Dieback is rampant in our pandanus
Where’s our view?
If you walk out to the Rainbow Beach lookout – you may notice two things… pandanus trees are dying whilst the cotton trees grow unchecked, obscuring the view.
We mentioned last month that council advised the pruning of the “second tier” of cotton tree would occur after the Spring holidays.
It is an issue that Cr Mark McDonald said was fought very hard over the last few years. He assures the community that the beautiful view from Fraser Island to Double Island Point will be restored.
He said council was given the necessary approval to maintain the cottontree to a level of 1.6m, as it regenerates very quickly. He will be discussing this matter further with the Acting Mayor and council staff to provide a swift outcome.
The news is not so good for our failing pandanus trees.
Council have advised that pandanus dieback is a disease found in the pandanus trees (Pandanus tectorius) caused by an infestation of planthopper insects (Jamella australiae). The Jamella insects eat the new growing shoots of the pandanus trees and lay their eggs in the foliage. The new larvae emerge form their eggs and suck the sap from the leaves as well.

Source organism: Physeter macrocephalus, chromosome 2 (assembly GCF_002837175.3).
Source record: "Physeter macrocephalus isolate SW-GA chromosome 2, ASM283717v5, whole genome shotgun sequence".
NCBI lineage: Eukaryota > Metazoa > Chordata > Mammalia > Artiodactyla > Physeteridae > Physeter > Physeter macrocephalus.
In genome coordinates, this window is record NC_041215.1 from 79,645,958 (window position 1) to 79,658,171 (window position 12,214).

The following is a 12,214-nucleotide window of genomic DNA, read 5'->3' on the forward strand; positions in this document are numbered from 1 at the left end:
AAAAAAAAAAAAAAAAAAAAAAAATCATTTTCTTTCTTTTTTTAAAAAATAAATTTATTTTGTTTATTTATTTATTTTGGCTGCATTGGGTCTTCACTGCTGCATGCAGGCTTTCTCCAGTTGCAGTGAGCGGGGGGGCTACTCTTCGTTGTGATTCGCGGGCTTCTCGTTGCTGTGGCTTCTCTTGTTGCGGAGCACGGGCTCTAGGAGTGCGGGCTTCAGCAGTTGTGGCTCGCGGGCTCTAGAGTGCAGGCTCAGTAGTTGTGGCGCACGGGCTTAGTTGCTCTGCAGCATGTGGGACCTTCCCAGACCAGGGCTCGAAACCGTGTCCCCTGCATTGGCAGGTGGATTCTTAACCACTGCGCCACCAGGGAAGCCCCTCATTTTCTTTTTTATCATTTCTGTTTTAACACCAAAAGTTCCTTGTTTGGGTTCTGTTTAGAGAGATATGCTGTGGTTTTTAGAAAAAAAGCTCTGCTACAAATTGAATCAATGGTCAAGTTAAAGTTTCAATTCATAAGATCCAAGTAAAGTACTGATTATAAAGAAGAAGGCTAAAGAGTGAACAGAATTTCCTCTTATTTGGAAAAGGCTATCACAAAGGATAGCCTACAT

Council has treated the trees in the Rainbow Beach foreshore area using tree injection and depending on the size of the Pandanus there were up to three injections per plant. An insecticide was injected by drilling a hole 0.5mm in diameter and ten cm deep and applied 5ml of mixed chemical per hole. Once injected the holes are plugged.
Unfortunately, there was already severe damage so recovery may be slow and many may still not survive. This has been an issue all up the coast and has resulted in a lot of losses of Pandanus due to this insect.
A reinspection in December will see how successful the treatment was and also if there is still any signs of re-infestation.